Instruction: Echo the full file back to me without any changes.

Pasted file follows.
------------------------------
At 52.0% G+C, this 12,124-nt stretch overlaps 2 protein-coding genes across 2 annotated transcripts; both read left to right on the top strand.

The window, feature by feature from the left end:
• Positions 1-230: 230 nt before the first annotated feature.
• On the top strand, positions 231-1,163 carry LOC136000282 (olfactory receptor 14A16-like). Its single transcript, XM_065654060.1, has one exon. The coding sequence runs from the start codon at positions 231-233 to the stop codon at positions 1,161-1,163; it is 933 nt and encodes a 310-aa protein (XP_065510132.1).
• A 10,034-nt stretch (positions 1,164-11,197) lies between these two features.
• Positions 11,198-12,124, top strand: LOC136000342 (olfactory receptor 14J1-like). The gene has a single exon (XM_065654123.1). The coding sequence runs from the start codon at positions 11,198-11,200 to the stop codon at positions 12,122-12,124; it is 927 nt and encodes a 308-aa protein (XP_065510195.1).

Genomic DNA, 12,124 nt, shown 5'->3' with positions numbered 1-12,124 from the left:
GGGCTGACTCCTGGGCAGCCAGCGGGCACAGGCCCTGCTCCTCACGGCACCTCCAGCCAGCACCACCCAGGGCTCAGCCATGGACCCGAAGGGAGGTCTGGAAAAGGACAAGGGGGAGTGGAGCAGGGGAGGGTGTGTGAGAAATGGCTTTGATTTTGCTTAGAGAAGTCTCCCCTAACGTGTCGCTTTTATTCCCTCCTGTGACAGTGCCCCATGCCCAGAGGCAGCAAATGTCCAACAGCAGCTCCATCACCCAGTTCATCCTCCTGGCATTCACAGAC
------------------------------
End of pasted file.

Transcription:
At 52.0% G+C, this 12,124-nt stretch overlaps 2 protein-coding genes across 2 annotated transcripts; both read left to right on the top strand.

The window, feature by feature from the left end:
• Positions 1-230: 230 nt before the first annotated feature.
• On the top strand, positions 231-1,163 carry LOC136000282 (olfactory receptor 14A16-like). Its single transcript, XM_065654060.1, has one exon. The coding sequence runs from the start codon at positions 231-233 to the stop codon at positions 1,161-1,163; it is 933 nt and encodes a 310-aa protein (XP_065510132.1).
• A 10,034-nt stretch (positions 1,164-11,197) lies between these two features.
• Positions 11,198-12,124, top strand: LOC136000342 (olfactory receptor 14J1-like). The gene has a single exon (XM_065654123.1). The coding sequence runs from the start codon at positions 11,198-11,200 to the stop codon at positions 12,122-12,124; it is 927 nt and encodes a 308-aa protein (XP_065510195.1).

Genomic DNA, 12,124 nt, shown 5'->3' with positions numbered 1-12,124 from the left:
GGGCTGACTCCTGGGCAGCCAGCGGGCACAGGCCCTGCTCCTCACGGCACCTCCAGCCAGCACCACCCAGGGCTCAGCCATGGACCCGAAGGGAGGTCTGGAAAAGGACAAGGGGGAGTGGAGCAGGGGAGGGTGTGTGAGAAATGGCTTTGATTTTGCTTAGAGAAGTCTCCCCTAACGTGTCGCTTTTATTCCCTCCTGTGACAGTGCCCCATGCCCAGAGGCAGCAAATGTCCAACAGCAGCTCCATCACCCAGTTCATCCTCCTGGCATTCACAGAC